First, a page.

GlobalSpec has asked its users about the latest design trends and features related to Carbon Steels and Alloy Steels. They have also shared their product applications and tips on how to buy and use these products.
See the entire survey


Q:
Do you have any advice for people relative to buying or using carbon steels or alloy steels?
52 answers
Answers:
Make sure that the material that is being purchased will perform to the engineering specs and will be able to be machined and / or welded to the prints, as necessary, before making the purchase. Also, check for any necessary heat treating actions that may be detrimental to the final condition of the material. Check to find out if material certifications are required before ordering, acquiring them after the fact costs more and is harder to get.
~Paul V, Quality Control, Everett, WA
Ensure that the material is vacuum-melted to reduce the amount of slag inclusions in the alloy. These inclusions are terrible in a fatigue loading environment. Chemical processing of the alloy can also etch out ditches where the slag inclusions used to be to create stress raisers. Hydrogen can also be picked up during chemical processing as well, leading to embrittlement.
~Dan Wallem, Metallurgical Engineer, Renton, U.S.
Pay attention to what engineering specs out on prints and make sure the material purchased meets those criteria. In today's steel market, the alloying elements range so drastically that steel from one supplier might act totally differently than that from another. Especially in the heat treating operations.
~James D, Marketing/Sales, Kaukauna, WI
Research well the steels you need in any design, there are vast number of carbon and alloy steels that are used today, but equally there is plenty of information that can be sourced via the internet or technical organisation to assist in the design process.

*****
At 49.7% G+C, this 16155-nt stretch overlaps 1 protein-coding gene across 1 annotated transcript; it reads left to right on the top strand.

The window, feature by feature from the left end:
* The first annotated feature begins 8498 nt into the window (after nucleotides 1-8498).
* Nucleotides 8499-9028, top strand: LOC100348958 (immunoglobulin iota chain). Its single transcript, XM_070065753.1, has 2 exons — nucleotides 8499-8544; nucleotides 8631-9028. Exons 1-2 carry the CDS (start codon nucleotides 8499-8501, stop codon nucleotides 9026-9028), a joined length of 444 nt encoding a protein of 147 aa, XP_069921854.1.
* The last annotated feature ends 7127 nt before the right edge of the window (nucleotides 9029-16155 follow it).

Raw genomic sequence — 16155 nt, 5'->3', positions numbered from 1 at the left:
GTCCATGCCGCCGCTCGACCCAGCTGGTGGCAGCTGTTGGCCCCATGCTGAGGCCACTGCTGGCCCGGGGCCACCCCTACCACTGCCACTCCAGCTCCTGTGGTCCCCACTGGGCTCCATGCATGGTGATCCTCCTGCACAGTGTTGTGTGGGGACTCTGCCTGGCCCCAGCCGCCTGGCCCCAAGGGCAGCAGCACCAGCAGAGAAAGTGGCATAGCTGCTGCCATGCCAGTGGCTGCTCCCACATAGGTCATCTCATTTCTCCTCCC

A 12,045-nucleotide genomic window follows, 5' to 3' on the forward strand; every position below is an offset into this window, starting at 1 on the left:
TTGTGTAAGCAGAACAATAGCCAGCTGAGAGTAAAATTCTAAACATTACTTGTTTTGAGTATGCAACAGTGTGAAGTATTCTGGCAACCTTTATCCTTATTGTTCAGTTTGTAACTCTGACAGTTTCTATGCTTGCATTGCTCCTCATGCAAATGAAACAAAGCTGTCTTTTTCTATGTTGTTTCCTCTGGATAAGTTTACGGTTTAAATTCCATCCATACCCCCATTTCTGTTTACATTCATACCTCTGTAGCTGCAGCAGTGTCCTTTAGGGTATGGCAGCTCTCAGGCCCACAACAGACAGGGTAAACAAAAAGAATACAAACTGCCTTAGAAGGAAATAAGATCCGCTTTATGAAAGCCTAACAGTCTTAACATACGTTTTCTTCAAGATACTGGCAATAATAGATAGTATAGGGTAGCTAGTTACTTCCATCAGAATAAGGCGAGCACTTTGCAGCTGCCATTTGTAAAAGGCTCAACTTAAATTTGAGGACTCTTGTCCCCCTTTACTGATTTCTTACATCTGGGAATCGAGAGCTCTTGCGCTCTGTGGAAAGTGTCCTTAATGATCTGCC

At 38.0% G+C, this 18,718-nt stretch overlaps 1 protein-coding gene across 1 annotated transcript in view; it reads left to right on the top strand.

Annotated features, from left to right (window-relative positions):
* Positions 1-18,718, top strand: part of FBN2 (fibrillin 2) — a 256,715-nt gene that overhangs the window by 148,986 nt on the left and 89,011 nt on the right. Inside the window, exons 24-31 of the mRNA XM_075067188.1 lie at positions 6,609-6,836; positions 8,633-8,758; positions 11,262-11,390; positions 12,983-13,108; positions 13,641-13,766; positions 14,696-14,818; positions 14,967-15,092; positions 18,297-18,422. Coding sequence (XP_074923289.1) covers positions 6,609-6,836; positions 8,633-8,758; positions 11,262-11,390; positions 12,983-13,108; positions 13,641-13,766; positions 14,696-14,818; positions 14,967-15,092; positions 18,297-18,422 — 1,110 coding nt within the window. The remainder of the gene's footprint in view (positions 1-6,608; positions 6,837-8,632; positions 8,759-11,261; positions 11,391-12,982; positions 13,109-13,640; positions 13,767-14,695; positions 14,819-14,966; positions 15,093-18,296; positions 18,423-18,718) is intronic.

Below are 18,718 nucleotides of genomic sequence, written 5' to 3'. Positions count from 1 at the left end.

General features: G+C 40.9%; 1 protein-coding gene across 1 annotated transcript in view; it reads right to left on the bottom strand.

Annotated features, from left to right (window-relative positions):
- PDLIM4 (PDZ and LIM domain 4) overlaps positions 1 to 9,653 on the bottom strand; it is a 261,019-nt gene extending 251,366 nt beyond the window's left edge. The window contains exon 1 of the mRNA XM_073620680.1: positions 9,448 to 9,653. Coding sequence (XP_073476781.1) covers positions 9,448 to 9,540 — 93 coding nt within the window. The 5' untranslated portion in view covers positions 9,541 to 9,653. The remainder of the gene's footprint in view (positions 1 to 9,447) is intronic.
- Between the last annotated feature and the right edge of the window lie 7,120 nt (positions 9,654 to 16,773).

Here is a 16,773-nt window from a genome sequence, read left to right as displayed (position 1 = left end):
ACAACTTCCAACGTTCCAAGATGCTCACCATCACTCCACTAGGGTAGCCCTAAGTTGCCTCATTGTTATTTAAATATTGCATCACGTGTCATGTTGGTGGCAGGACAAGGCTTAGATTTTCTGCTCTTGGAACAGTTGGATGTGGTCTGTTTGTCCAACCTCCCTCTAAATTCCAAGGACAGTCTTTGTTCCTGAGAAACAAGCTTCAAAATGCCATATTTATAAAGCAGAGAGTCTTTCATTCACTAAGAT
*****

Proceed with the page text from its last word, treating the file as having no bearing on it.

~Alan J, Engineering Consultant, Birmingham, United Kingdom
Find a trusted supplier with a metallurgist that can communicate with technical professionals and lay persons. Many people buying and specifying steel goods can only read a spec, they do not understand property trade-offs
~Josh B, Marketing/Sales, Houston, TX
For complex applications don't just specify standard grades - give an indication of requirements in use and process route after purchasing the steel (better grades than are commonly in standards may be available)
~Research & Development, Rotherham, United Kingdom
If the application is moderate to highly critical, check the MTR. And it doesn't hurt to verify the stated MTR material properties occasionally with an outside testing house coupon test.
~Mike R, Engineer, Edmonton, Canada
VERIFY the source. VERIFY the source's ability to provide valid physicals and chemicals on the material. Define the heat treatment and handling of the steel to the exact detail.